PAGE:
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Bengals Exploring Indoor Practice Facility…Finally.

Could Marvin Lewis be getting his indoor practice fields?

When the Bengals announced that head Coach Marvin Lewis would return with a new contract for 2011, it was suggested by team observers that the negotiations might have included owner Mike relenting on his denial of some things Lewis felt were important to the team’s future success.

Lewis has long favored an indoor practice facility for the team, and Brown has generally objected.  However, at the news conference announcing the new deal, Brown addressed the concern specifically.

“Marvin has a desire to have a practice facility. I have a desire, but probably not as keen,” Brown said at the time. “Right now, we’re faced with major issues in the National Football League, and those are at the front of our agenda. When we get through that, then we’ll have time to consider this issue.”

Now comes word that the team is moving forward, albeit in baby steps, towards that goal.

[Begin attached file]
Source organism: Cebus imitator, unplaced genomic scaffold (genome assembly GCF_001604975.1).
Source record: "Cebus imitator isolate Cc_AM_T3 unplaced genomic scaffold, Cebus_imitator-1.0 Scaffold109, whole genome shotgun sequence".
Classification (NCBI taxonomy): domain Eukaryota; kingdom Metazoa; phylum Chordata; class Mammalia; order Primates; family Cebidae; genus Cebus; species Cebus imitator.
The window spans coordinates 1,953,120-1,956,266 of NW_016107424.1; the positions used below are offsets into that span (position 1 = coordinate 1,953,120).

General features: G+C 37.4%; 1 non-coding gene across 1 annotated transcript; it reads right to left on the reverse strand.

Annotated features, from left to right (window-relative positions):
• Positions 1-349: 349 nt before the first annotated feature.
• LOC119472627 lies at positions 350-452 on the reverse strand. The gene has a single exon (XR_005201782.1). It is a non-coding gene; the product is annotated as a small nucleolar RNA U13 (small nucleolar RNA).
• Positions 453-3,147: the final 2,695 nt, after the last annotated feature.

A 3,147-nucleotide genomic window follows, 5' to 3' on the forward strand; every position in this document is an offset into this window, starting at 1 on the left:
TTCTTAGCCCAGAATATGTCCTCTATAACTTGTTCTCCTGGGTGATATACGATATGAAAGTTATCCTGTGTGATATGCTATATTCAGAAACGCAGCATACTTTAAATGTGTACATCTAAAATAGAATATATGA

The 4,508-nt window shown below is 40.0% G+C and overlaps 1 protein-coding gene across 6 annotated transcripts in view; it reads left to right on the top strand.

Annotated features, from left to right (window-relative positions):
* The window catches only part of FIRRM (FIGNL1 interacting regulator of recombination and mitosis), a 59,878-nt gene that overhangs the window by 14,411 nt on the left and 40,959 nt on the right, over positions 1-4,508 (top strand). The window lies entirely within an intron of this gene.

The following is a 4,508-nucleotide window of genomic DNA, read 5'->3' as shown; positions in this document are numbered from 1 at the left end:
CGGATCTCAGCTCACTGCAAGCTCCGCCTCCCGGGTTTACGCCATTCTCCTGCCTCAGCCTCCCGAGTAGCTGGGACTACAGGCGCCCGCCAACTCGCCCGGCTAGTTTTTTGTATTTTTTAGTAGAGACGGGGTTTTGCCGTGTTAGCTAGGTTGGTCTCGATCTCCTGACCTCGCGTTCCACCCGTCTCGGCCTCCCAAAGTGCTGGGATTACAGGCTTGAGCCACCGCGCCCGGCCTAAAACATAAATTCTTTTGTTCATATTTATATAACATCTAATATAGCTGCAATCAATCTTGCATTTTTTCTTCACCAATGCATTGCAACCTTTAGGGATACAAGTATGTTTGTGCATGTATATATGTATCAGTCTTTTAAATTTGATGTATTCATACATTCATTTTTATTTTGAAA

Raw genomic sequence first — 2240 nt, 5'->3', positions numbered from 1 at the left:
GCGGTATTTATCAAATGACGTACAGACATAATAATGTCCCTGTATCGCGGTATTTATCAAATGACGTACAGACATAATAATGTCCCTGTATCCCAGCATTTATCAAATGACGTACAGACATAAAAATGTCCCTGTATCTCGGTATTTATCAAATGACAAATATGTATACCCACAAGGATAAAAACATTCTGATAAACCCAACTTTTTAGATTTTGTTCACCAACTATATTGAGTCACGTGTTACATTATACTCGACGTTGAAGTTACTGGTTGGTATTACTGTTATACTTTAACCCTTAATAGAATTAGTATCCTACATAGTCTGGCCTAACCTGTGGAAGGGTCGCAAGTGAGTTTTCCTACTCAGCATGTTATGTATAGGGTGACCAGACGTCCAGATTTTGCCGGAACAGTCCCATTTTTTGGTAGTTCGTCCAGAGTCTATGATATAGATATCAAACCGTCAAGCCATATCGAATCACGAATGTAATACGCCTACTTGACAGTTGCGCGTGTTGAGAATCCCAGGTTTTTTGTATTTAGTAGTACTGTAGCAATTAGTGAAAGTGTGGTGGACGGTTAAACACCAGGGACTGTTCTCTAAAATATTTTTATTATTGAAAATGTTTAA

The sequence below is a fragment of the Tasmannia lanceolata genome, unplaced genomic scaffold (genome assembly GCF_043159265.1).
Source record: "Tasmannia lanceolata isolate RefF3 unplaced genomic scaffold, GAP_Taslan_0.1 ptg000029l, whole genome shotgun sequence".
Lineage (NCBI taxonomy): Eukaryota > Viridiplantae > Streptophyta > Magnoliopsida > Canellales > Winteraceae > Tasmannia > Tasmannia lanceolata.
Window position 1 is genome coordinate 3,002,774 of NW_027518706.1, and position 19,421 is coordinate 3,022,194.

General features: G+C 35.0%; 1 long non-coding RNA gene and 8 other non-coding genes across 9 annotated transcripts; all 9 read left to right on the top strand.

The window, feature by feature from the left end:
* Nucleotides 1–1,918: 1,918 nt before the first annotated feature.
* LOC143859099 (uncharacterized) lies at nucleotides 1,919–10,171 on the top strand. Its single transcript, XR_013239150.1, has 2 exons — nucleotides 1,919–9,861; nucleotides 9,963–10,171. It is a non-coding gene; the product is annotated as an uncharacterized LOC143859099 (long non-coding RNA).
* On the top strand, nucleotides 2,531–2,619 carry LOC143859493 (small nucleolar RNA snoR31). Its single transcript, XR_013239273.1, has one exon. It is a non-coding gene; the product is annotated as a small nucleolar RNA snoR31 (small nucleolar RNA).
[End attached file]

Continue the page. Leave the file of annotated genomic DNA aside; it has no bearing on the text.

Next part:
Reports have surfaced from numerous sources, including the team’s mothership site that the Bengals have contacted the Ohio Utility Protection Services for permission to build a facility in one of a number of possible locations.

Although no final decision has been made by the club to go ahead with the project, one of the potential sites could house the practice field that is adjacent to the Clay Wade Bailey Bridge and could be 70, 80 or 120 yards. The discussions have involved diagrams, maps and drawings and the next step would be the hiring of an architect if the project continues.

There are no concrete plans as of yet, no site selected, and there are several options for the team to consider, one of which would be to simply build a part-time bubble over the existing practice fields. Nevertheless, this is an important step for the organization, and potential evidence of increased clout for Lewis behind the striped curtain.

As the northernmost NFL city without some type of covered practice facilities, the Bengals have again proven to be far behind the times and are hamstringing themselves unnecessarily. The fact that they are proceeding can be seen as a positive step not only in movement towards a more contemporary team structure, but also for winning football games in the future.

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